As far as content there is a lot of profanity which adds nothing to the story and is completely unnecessary. Some characters get hit by cars and there is mild sensuality but it’s mostly R for language

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A Simple Favor Review

It’s always an interesting experience when I go out of my comfort zone when viewing films. I normally love my animation and romcoms and don’t get out to see the thrillers and scary movies very often. However, occasionally I take risks and it’s so much fun when they pay off. This week I had the chance to see the sexy caper A Simple Favor and to my surprise I really enjoyed it!

ASF_D17_PI_04344.ARW A Simple Favor is directed by Paul Feig and stars Anna Kendrick as a Mom/youtuber named Stephanie who becomes friends with a sexy femme fatale Mom played by Blake Lively. Lively’s character Emily drinks strong martinis and seems the epitome of cool and mysterious. And the fact she seems to like hanging out with Stephanie makes her feel cool and empowered.

Then one day Emily asks Stephanie to do (as the title suggests) a simple favor and then disappears. The  rest of the movie is a slick murder mystery where we put the pieces together as each new clue is revealed. It kind of reminded me of something like Clue which has mystery but also some dark comedic banter.

Henry Golding continues to be the sexiest man alive as Emily’s husband and Blake Lively is so great in her role. Anna Kendrick was terrific in the sweet bubbly parts but not as  convincing when she had to be more cutthroat and calculated.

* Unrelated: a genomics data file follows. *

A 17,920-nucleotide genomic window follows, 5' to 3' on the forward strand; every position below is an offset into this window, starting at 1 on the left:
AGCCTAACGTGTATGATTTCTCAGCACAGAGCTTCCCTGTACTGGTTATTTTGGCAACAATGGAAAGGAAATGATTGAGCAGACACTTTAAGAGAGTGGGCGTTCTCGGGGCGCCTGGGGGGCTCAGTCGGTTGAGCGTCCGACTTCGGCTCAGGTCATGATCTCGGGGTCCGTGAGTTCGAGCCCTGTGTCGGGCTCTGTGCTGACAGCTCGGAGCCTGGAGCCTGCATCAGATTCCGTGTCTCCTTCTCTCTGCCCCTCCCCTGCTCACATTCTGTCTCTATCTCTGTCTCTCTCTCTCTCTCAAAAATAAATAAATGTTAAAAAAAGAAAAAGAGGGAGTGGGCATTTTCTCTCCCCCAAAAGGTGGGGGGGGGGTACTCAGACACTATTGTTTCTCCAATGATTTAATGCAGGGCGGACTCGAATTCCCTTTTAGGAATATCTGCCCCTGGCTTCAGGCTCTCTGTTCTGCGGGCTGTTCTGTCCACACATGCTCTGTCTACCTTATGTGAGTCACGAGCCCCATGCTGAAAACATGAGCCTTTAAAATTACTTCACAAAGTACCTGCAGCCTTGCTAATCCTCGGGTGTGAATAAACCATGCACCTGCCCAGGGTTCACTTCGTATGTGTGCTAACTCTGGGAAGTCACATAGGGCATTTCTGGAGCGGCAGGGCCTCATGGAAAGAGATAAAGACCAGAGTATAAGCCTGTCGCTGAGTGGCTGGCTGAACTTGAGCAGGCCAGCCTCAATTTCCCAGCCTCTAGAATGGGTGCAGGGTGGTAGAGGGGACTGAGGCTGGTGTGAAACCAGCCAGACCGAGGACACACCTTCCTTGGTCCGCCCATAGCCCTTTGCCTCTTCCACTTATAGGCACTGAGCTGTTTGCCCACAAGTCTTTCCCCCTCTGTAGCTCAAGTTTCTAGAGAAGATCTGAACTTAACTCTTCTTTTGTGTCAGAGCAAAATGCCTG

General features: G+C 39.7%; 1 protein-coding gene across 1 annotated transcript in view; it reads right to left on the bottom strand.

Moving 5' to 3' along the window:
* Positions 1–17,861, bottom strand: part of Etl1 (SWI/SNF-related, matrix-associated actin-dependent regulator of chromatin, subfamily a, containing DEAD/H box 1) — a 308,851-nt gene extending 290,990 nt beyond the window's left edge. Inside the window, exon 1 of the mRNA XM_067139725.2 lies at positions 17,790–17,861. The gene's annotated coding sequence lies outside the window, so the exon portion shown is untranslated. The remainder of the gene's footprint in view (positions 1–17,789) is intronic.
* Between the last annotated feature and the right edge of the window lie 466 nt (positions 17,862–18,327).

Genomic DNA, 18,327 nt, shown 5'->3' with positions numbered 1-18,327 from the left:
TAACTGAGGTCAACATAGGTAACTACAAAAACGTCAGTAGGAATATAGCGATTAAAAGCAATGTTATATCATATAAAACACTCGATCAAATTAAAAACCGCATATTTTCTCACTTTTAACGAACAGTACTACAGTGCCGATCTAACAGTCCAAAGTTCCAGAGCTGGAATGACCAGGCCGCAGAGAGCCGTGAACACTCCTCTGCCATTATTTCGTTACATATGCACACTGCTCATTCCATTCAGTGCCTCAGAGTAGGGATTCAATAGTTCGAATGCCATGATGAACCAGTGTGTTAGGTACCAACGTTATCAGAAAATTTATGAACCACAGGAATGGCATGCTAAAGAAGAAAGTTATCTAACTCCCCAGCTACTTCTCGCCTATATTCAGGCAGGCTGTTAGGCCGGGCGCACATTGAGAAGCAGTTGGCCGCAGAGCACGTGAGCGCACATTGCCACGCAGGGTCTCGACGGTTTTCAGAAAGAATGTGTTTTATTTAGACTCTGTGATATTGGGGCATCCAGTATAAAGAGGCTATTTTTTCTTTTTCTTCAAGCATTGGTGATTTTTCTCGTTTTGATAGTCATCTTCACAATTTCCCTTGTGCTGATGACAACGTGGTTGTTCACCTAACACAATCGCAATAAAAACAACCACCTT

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A Simple Favor is filmed with a ton of style and panache and while I’m not sure all the plot devices hold up to deep scrutiny it is an enjoyable whodunit to watch. It’s funny because with Hallmark I’ve been watching all these murder mystery films lately and this kind of felt like a sexy version of those films. I hate to use the word but it was just fun.

As far as flaws, I didn’t really understand why they kept using french music and like I said Anna Kendrick didn’t quite work for me in some of the more devious scenes. It also could be maybe 15 minutes shorter.

All that said, I really enjoyed A Simple Favor. It’s a sexy mystery thriller that will keep you guessing and smiling as each new reveal unfolds

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As far as content, A Simple Favor is rated R for language, sensuality and violence. I would say is a medium level R rating and fine for adults.